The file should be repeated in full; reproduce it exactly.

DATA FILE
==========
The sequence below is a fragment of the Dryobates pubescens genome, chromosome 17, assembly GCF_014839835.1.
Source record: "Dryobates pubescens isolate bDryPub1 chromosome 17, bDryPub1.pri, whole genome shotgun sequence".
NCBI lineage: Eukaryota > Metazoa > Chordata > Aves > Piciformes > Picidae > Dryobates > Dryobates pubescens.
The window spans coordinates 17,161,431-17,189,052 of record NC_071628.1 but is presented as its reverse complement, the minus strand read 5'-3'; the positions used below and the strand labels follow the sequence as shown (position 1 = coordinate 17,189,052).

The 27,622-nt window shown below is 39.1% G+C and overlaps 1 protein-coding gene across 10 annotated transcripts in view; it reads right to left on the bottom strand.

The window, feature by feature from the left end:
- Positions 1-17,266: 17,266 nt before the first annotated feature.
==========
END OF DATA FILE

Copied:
The sequence below is a fragment of the Dryobates pubescens genome, chromosome 17, assembly GCF_014839835.1.
Source record: "Dryobates pubescens isolate bDryPub1 chromosome 17, bDryPub1.pri, whole genome shotgun sequence".
NCBI lineage: Eukaryota > Metazoa > Chordata > Aves > Piciformes > Picidae > Dryobates > Dryobates pubescens.
The window spans coordinates 17,161,431-17,189,052 of record NC_071628.1 but is presented as its reverse complement, the minus strand read 5'-3'; the positions used below and the strand labels follow the sequence as shown (position 1 = coordinate 17,189,052).

The 27,622-nt window shown below is 39.1% G+C and overlaps 1 protein-coding gene across 10 annotated transcripts in view; it reads right to left on the bottom strand.

The window, feature by feature from the left end:
- Positions 1-17,266: 17,266 nt before the first annotated feature.